Don't belittle a user for submitting a Support Issue to BMO, as many users have a hard time differentiating between Bugs and Support problems. Remember to remain polite and professional.
Resolving Bugs as INCOMPLETE
There are two uses for RESOLVED>INCOMPLETE.
- When a bug is filed with very little or no information.
E.g. "My Gmail doesn't load properly"
Most bugs should not be closed as INCOMPLETE immediately. The Triager should ask for more information, and possibly place a CLOSEME tag in the whiteboard, but a chance should be given the reporter to respond without immediately closing the bug. By closing a bug immediately, reporters tend to get discouraged and feel that their contribution was not appreciated. Instead, method 2 should be used.
- Place a CLOSEME tag in the whiteboard of the bug, and a comment asking for more information. The comment should be informative, and give specific information on what is being requested.
Bad Example: "Reporter, any updates on this bug?"
Good Example: "Reporter, can you please try to reproduce this bug with version X of Firefox or later. When you test it, can you try using a fresh, unmodified profile (link to profile help page). Also, make sure that your plugins like Flash, Reader, Java, etc. are all updated. Please update your graphics drivers and operating system as well. After retesting, post a comment on here with the results."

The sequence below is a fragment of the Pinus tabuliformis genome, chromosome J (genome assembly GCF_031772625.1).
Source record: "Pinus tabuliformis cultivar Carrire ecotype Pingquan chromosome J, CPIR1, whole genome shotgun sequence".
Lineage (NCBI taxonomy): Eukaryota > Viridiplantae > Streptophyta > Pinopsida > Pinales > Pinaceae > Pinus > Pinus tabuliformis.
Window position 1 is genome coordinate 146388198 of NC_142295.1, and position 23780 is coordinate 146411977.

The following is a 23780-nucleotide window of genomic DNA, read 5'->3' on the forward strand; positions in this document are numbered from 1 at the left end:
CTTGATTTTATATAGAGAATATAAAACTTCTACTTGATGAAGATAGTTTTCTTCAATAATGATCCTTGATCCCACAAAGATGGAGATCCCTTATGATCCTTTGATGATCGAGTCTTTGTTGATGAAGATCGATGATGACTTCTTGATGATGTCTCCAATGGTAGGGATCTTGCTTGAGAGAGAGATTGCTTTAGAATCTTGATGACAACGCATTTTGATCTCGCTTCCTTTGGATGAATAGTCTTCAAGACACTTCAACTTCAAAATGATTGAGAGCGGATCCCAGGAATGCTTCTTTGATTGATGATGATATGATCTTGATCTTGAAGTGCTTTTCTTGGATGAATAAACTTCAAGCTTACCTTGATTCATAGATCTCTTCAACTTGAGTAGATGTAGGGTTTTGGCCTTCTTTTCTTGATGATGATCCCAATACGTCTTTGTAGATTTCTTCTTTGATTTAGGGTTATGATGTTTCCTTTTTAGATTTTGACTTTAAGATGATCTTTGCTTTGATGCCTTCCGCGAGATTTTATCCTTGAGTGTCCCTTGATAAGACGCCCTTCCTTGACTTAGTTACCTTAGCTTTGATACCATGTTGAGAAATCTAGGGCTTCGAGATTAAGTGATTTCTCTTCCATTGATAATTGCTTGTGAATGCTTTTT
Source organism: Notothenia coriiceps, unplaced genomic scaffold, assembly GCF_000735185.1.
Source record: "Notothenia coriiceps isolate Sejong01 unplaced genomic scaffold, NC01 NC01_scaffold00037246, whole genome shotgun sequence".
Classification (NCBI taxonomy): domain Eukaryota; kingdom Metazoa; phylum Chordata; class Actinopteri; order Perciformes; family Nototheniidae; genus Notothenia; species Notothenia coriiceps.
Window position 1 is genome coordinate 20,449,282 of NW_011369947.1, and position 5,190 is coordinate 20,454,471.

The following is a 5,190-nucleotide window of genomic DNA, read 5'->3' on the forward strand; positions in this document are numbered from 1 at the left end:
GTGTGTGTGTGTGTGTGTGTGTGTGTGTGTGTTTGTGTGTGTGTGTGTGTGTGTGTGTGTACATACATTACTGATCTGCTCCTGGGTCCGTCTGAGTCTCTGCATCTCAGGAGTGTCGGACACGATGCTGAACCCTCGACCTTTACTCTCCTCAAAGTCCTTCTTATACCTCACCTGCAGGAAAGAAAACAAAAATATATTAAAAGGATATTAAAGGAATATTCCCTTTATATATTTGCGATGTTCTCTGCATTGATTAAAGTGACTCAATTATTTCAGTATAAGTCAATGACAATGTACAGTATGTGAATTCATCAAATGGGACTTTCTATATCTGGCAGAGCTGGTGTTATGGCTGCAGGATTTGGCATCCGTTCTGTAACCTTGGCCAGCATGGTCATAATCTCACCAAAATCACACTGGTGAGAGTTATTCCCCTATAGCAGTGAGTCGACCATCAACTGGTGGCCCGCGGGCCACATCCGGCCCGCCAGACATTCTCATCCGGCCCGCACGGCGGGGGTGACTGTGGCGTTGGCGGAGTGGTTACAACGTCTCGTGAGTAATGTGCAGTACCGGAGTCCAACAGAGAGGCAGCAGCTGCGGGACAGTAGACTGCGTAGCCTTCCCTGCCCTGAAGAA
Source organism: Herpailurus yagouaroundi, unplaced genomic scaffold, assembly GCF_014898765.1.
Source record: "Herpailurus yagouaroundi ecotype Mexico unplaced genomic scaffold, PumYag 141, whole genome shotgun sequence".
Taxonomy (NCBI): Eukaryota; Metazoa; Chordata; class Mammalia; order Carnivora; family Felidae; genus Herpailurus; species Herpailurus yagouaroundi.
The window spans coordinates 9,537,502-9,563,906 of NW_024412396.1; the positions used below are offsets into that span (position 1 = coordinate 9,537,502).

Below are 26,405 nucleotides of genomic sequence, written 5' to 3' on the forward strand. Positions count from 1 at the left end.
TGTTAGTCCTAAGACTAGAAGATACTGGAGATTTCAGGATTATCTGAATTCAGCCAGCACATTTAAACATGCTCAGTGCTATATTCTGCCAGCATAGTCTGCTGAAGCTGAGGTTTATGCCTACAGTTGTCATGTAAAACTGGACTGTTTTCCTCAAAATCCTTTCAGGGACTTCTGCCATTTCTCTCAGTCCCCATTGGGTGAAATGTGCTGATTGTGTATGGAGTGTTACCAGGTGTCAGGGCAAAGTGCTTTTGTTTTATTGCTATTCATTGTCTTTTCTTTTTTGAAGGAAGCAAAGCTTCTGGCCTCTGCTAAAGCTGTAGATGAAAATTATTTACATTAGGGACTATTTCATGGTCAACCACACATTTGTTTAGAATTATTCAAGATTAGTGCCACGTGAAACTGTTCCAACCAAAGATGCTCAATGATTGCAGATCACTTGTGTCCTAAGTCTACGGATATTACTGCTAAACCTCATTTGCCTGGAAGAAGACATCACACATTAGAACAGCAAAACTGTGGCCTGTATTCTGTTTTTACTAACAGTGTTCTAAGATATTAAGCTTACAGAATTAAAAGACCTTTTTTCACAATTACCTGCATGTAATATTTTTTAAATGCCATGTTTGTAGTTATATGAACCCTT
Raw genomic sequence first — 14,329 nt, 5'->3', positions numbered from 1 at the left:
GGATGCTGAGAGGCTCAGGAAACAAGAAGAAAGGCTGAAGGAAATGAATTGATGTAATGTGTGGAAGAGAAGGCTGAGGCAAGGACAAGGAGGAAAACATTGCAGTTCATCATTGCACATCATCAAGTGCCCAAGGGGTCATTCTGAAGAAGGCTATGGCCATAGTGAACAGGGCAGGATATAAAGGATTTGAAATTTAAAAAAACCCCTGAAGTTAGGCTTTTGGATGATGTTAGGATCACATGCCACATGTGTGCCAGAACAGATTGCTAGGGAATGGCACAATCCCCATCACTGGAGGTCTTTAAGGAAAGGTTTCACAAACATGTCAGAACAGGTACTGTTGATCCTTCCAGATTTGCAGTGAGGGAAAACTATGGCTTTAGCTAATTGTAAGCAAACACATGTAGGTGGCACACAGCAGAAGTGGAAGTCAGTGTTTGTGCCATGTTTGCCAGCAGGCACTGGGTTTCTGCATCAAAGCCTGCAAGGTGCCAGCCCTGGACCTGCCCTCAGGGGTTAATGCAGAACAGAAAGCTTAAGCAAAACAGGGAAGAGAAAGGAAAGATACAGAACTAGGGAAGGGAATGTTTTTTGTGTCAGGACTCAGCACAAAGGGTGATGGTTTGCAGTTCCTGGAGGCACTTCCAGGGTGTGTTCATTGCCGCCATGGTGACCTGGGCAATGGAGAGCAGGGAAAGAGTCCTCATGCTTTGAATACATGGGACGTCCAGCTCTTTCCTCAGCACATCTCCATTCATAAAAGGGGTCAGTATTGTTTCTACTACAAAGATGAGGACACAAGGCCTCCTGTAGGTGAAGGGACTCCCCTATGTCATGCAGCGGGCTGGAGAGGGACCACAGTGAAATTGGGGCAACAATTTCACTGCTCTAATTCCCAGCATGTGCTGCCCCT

Using friendly explanations and asking for specific things to be done helps a user feel like they are not wasting their time, and is much nicer sounding.
After the date marked in the CLOSEME tag has passed, come back and mark the bug as RESOLVED>INCOMPLETE. When doing so, again leave a friendly comment asking the user to reproduce the issue using updated software and post their results.
The CLOSEME Tag
When preparing to close a bug as INCOMPLETE, it is important to place a CLOSEME tag in the whiteboard of the bug. This way, other triagers know that the bug is waiting for a reply, and bugs with past dates can be closed using simple queries. The typical format of CLOSEME tags is [CLOSEME YYYY-MM-DD]. A CLOSEME should specify a date at least 3 weeks in advance, except in special cases. Once a bug is closed as INCOMPLETE, please keep the CLOSEME tag for tracking purposes.
Use INVALID when the reporter reported a bug that is not a bug in Firefox. For example, an extension bug, an issue where the reporter modified a pref and was just seeing the expected behavior without knowing it, etc. While closing the bug, give an explanation of why the Bug is INVALID. remember the user will likely be confused without an explanation, because the issue is very valid to them. Without an explanation they may feel that reporting to Mozilla just results in getting brushed off.
As said above, do not close a bug as INCOMPLETE without giving a reporter ample time to reply, at least three weeks is what I recommend.